At the beginning of 2018, I wrote an article outlining a New Year’s resolution that I thought could help boost cryptocurrency adoption and awareness in 2018, as long as enough people were doing it. Last week was the twenty-third installment of my challenge. This week was somewhat quiet, but I did manage to satisfy most of the criteria for my challenge. Let’s get into it!
I went to a small, cozy tea shop recently to start rereading Andreas Antonopoulos’ The Internet of Money Vol. 2 and was approached by another patron who’d noticed my book. They had heard about cryptocurrency last December with Bitcoin’s meteoric rise, but had not really given it much thought since then. It was an excellent opportunity to discuss the original technology and ideology behind cryptocurrency.
Our conversation started where it always tends to start: price and volatility. My conversation partner was put off by its high price and how wildly it had fluctuated in the past. They explained that they couldn’t really see a good way to get into it. I reminded them, however, that the birth of any new asset class will make waves, but that if they did want to get into it, they should only put in an amount of money that they’re willing to lose. A smile appeared on his face when I said this, and he told me that it was refreshing to hear someone say this about any asset.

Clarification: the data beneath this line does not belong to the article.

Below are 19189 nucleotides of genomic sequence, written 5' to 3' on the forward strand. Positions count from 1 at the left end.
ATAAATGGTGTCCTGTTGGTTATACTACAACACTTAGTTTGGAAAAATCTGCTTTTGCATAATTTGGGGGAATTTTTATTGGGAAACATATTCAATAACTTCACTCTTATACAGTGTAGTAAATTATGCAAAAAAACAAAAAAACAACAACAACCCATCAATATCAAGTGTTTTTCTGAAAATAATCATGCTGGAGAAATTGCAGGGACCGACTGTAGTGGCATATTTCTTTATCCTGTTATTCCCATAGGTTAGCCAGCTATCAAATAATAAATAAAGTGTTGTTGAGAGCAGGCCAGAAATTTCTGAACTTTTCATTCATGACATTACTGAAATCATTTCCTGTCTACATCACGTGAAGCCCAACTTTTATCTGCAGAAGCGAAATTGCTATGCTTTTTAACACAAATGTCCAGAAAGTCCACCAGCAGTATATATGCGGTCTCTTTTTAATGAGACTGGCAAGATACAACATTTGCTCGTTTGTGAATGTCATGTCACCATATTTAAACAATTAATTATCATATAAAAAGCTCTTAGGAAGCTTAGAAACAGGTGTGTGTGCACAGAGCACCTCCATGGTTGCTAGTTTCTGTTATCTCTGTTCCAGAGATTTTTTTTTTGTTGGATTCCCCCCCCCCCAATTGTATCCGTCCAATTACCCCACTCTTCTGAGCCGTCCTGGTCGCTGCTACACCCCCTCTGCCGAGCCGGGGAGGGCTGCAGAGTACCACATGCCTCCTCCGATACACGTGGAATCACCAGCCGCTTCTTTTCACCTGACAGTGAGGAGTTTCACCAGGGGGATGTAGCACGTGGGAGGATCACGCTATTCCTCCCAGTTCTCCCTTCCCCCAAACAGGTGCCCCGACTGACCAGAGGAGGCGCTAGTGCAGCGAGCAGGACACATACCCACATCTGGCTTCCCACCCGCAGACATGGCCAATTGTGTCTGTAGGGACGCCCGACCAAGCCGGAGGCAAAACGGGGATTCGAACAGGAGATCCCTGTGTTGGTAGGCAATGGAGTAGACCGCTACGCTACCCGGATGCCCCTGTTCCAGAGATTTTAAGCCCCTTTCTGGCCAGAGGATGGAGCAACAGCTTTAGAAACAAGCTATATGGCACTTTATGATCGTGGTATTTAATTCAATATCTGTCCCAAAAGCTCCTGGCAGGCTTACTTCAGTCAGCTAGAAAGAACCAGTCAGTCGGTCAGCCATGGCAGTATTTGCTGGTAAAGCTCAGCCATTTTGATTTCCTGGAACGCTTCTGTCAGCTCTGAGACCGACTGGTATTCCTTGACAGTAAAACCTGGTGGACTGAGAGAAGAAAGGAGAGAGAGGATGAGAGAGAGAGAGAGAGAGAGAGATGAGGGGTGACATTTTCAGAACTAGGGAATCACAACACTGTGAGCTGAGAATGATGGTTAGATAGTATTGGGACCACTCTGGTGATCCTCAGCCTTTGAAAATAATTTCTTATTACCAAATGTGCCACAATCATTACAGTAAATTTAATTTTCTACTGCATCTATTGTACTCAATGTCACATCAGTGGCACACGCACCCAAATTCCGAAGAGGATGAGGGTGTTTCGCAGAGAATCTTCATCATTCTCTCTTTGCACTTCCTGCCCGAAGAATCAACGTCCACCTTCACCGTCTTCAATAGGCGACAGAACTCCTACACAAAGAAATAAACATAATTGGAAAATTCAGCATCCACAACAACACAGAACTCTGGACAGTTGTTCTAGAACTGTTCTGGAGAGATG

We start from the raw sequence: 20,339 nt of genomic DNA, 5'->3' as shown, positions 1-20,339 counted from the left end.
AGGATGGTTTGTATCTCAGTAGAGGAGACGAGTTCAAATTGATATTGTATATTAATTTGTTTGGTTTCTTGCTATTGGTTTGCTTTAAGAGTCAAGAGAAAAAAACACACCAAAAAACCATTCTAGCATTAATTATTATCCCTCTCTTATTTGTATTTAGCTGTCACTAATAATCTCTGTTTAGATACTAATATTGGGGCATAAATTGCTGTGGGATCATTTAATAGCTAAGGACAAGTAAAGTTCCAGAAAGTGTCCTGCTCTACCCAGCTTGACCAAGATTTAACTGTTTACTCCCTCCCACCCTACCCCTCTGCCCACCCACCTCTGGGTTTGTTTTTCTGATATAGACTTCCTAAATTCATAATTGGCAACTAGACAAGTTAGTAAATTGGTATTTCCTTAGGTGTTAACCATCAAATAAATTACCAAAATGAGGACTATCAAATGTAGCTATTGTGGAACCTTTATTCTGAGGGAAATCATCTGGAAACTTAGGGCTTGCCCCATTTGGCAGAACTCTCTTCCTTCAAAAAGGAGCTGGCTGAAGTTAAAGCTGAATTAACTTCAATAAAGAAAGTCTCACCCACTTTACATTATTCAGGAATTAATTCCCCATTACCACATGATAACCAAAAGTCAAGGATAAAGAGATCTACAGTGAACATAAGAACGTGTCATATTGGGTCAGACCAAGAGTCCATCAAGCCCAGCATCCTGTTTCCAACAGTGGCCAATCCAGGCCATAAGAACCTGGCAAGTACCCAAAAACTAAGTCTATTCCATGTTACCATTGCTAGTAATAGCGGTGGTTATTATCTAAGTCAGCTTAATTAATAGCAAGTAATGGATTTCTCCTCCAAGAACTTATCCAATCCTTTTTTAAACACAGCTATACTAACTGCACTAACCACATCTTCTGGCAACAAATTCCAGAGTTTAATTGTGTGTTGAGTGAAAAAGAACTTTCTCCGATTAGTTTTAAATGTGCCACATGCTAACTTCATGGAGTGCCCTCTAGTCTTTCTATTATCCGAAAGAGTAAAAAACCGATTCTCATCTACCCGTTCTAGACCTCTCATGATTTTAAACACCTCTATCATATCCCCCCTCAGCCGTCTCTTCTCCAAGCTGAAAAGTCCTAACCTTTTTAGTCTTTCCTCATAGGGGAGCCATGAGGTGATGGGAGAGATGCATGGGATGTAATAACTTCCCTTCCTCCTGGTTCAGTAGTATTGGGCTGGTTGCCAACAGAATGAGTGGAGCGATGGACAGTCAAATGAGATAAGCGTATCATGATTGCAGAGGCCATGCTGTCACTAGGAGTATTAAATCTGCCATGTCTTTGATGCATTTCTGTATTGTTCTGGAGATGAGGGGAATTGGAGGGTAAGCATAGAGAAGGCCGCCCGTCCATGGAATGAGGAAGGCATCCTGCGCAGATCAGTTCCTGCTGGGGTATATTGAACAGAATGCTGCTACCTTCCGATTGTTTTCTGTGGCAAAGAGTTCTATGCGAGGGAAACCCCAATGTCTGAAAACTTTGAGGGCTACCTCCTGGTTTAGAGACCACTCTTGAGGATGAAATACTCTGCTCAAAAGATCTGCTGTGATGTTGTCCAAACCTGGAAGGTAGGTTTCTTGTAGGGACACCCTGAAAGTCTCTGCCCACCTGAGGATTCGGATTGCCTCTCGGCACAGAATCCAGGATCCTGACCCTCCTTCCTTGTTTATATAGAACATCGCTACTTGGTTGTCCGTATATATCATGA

We moved on to the technology, and I was even able to immediately introduce and cite Andreas since I had his book with me. We discussed how blockchains are, generally, dumb networks that can have smart applications built on top of them – and why this is a desirable characteristic for future-oriented technology. He started to get it, that the idea of trustlessness would be foundational to data and money in the future, and how blockchain can help achieve that. He did express concerns about some of these networks and their ability to scale to serve the entire world, but I told him that the technology was still young and such concerns are being addressed.
I learned that the ideology behind cryptocurrency is more attractive to non-crypto-fluent individuals than I’d previously thought. After explaining how cryptocurrency and blockchain technology empowers individuals by returning responsibility to oneself, I saw this individual’s eyes light up. We spoke for about 10 minutes on this subject alone, and covered the shortcomings of the legacy financial system when it comes to equal and individual empowerment.
My tea was long gone, and I had other items to attend to, so I had to end my conversation with the fellow tea-lover. I actually was using a Dogecoin paper wallet with a trivial amount of Doge on it as a bookmark, which I gave to him. While I felt a little bad about how little I was giving him, he seemed appreciative and I believe he will continue to explore the topic for himself.
Are you participating in the challenge? How is it going for you? Tell us on Twitter or in the comments below!